Monthly Archives: March 2008

Steps to Offline Networking Success

The second in the pair of articles on Networking Success, this article will cover the basic steps in offline networking success. Offline networking is faster than online networking, but takes more from you in some ways. This list does not need to be completed all at once, in fact, some tasks are periodic. If your time is lmited, then work through the list a little at a time.

  1. Choose an offline venue – this may be an ongoing organization, or a one time event. A future article will go into this in more detail.
  2. Sign up, register, or join. Select what you can realistically afford – offline, a little money will get results, and more money will get more results. This means you can select a lower cost option – half size booth, limited membership, etc, and still gain from it while staying within your budget.
  3. Get to know the organizers – do this in an unselfish manner, offering to help, or just introducing yourself to them.
  4. Prepare good marketing materials – this is especially important for events. Print business cards, brochures if appropriate, get promos if you can afford them (choose wisely). Be prepared at all times when networking opportunities present, so that you can leave someone with something to remember you by.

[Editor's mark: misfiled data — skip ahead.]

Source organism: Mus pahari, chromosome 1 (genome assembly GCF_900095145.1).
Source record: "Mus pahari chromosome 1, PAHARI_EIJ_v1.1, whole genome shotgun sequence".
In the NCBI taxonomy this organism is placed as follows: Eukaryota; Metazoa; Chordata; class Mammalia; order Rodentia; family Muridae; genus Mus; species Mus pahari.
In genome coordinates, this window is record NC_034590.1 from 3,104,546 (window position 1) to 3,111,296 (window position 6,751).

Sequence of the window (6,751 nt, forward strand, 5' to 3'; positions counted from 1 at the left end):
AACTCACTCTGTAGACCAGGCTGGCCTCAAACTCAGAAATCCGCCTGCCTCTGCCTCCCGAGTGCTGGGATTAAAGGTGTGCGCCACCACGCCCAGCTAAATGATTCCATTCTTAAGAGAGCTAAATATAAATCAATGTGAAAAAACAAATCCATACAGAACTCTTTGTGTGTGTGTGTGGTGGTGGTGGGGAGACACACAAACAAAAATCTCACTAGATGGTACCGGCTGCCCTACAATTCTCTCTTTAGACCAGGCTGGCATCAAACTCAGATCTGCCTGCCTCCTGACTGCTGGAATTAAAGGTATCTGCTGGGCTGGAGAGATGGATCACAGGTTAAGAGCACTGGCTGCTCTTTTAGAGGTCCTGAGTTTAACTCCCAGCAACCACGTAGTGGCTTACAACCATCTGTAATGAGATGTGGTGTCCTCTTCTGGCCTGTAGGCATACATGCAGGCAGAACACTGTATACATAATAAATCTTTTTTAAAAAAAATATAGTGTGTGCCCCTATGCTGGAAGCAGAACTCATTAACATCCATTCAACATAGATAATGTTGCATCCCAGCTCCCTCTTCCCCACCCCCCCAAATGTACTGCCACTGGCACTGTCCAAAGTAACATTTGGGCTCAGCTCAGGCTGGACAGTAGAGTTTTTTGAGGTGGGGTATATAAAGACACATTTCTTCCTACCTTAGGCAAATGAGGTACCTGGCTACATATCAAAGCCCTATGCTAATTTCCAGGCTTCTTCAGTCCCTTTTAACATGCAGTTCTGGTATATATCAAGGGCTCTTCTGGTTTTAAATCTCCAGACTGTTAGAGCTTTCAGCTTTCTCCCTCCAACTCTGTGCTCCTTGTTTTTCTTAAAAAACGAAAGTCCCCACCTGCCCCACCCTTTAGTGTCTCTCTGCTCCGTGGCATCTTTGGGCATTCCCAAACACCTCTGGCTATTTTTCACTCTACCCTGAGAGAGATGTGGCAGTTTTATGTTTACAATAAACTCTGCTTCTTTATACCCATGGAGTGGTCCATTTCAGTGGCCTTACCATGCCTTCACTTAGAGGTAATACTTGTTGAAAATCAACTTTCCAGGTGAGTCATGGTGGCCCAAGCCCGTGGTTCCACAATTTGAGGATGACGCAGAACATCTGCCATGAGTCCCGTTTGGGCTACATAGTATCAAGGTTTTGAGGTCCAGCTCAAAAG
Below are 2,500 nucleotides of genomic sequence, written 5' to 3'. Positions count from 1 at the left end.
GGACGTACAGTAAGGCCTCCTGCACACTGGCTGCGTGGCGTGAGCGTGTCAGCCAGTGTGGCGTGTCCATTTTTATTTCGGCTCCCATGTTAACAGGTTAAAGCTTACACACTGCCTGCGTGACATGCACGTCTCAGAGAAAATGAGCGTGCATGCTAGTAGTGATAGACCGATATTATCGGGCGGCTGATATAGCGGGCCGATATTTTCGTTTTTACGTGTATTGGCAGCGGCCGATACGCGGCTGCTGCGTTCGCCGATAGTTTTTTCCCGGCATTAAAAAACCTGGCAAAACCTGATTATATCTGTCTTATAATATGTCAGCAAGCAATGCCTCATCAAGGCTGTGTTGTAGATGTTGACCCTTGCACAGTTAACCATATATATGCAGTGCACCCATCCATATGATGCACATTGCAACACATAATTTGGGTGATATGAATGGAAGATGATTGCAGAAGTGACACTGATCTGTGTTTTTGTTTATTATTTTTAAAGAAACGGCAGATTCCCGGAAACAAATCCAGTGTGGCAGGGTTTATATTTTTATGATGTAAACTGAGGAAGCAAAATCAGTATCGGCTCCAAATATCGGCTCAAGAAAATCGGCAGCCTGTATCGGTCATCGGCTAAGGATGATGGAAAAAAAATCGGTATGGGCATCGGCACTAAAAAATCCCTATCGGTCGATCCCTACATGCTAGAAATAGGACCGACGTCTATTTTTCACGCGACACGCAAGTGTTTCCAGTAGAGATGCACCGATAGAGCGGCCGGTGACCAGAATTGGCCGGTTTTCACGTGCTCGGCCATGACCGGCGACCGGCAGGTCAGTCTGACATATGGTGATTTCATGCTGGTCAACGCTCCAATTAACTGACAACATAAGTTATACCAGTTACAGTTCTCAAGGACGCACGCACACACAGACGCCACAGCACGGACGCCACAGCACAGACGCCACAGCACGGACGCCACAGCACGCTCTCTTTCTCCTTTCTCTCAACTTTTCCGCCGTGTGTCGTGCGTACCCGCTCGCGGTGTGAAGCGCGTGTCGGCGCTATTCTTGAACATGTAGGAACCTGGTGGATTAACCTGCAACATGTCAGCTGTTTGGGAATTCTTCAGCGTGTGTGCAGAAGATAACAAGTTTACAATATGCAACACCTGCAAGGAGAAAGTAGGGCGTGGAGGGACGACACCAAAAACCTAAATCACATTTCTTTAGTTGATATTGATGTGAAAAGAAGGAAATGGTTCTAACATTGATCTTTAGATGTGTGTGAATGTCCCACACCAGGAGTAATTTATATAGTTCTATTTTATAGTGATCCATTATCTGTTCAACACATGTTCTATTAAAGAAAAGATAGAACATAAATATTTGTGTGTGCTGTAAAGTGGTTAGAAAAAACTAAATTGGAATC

5. Get to know others around you – in a group, get to know the members. At an event, get to know the other vendors.
  6. Learn about what the venue offers. Take the time to invest in gaining the benefits. Go to meetings, work the events, put out your brochures, etc. Make the effort to USE the resources offered.
  7. Step outside your comfort zone, a little at a time. There is no need to do it all at once, just stretch a little each time. It gets easier with practice.
  8. Find ways to help people. Helpful people get more business.
  9. Remember, your goal is to build personal relationships that can help you succeed. Relationships come first, both for customers, and associates.

Assemble good resources, and choose good outlets, and it becomes more effective. It still takes time, but you’ll see results after you give it a sincere effort. Be willing to show up – and keep showing up. Set aside the time for regular appearances, and the benefits will come.